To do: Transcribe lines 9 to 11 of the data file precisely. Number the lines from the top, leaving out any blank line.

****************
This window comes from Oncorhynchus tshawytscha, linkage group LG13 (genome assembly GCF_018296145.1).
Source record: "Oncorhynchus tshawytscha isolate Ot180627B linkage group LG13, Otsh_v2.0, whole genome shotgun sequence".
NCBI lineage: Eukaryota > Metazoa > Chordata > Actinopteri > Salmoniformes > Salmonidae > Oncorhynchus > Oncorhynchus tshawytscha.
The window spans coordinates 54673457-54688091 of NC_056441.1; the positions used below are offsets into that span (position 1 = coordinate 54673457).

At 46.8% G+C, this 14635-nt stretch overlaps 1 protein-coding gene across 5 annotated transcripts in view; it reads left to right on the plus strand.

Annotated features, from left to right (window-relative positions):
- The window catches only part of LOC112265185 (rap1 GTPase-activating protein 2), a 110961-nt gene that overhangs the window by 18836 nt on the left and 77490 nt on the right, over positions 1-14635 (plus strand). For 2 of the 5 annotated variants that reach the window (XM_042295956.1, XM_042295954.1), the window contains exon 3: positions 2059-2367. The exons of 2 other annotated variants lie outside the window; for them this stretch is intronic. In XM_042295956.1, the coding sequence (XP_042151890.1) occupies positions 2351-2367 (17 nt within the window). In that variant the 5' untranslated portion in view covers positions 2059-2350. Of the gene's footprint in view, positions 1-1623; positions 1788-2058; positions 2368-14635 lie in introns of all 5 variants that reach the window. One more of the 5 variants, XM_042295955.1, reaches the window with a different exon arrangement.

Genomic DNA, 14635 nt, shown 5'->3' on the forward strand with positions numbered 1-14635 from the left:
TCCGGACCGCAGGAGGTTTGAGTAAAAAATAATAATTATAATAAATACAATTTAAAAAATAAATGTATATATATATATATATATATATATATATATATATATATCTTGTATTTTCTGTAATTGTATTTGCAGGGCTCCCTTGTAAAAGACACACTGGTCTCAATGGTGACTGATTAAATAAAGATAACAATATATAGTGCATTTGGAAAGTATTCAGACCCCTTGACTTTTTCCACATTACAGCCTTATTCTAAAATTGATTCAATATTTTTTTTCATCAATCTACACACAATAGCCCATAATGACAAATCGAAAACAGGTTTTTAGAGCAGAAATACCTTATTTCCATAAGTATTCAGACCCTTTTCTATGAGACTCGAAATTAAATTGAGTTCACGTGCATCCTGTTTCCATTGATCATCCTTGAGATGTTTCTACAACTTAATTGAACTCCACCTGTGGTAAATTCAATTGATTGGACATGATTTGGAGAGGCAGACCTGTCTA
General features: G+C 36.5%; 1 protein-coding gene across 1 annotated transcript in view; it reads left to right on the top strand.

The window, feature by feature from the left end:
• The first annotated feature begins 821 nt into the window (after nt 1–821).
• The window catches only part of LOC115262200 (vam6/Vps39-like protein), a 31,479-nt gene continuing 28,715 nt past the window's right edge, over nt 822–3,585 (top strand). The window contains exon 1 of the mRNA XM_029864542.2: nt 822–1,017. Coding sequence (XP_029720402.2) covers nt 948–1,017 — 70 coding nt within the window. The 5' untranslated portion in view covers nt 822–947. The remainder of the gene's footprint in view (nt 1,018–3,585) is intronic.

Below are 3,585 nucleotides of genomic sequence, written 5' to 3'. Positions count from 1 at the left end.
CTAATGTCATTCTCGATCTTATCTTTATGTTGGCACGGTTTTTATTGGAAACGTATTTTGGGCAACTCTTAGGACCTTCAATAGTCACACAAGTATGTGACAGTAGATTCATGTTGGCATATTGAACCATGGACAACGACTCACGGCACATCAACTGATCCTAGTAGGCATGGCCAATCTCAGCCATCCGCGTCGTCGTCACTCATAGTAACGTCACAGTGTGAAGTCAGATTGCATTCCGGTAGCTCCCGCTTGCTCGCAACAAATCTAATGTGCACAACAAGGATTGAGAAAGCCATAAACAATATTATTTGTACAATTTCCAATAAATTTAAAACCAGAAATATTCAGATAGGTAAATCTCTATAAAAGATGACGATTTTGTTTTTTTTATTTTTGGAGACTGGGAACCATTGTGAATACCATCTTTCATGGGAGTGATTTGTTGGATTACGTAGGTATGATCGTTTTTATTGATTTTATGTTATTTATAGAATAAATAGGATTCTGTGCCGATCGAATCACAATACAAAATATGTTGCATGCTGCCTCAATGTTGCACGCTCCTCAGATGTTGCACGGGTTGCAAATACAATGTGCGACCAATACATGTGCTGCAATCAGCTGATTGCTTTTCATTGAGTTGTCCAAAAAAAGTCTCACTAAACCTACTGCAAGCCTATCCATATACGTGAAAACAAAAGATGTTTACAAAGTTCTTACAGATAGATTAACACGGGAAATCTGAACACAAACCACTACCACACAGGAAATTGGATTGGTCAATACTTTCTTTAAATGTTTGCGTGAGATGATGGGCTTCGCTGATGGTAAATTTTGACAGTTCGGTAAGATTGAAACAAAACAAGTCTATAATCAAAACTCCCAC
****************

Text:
TCCGGACCGCAGGAGGTTTGAGTAAAAAATAATAATTATAATAAATACAATTTAAAAAATAAATGTATATATATATATATATATATATATATATATATATATATCTTGTATTTTCTGTAATTGTATTTGCAGGGCTCCCTTGTAAAAGACACACTGGTCTCAATGGTGACTGATTAAATAAAGATAACAATATATAGTGCATTTGGAAAGTATTCAGACCCCTTGACTTTTTCCACATTACAGCCTTATTCTAAAATTGATTCAATATTTTTTTTCATCAATCTACACACAATAGCCCATAATGACAAATCGAAAACAGGTTTTTAGAGCAGAAATACCTTATTTCCATAAGTATTCAGACCCTTTTCTATGAGACTCGAAATTAAATTGAGTTCACGTGCATCCTGTTTCCATTGATCATCCTTGAGATGTTTCTACAACTTAATTGAACTCCACCTGTGGTAAATTCAATTGATTGGACATGATTTGGAGAGGCAGACCTGTCTA
General features: G+C 36.5%; 1 protein-coding gene across 1 annotated transcript in view; it reads left to right on the top strand.

The window, feature by feature from the left end: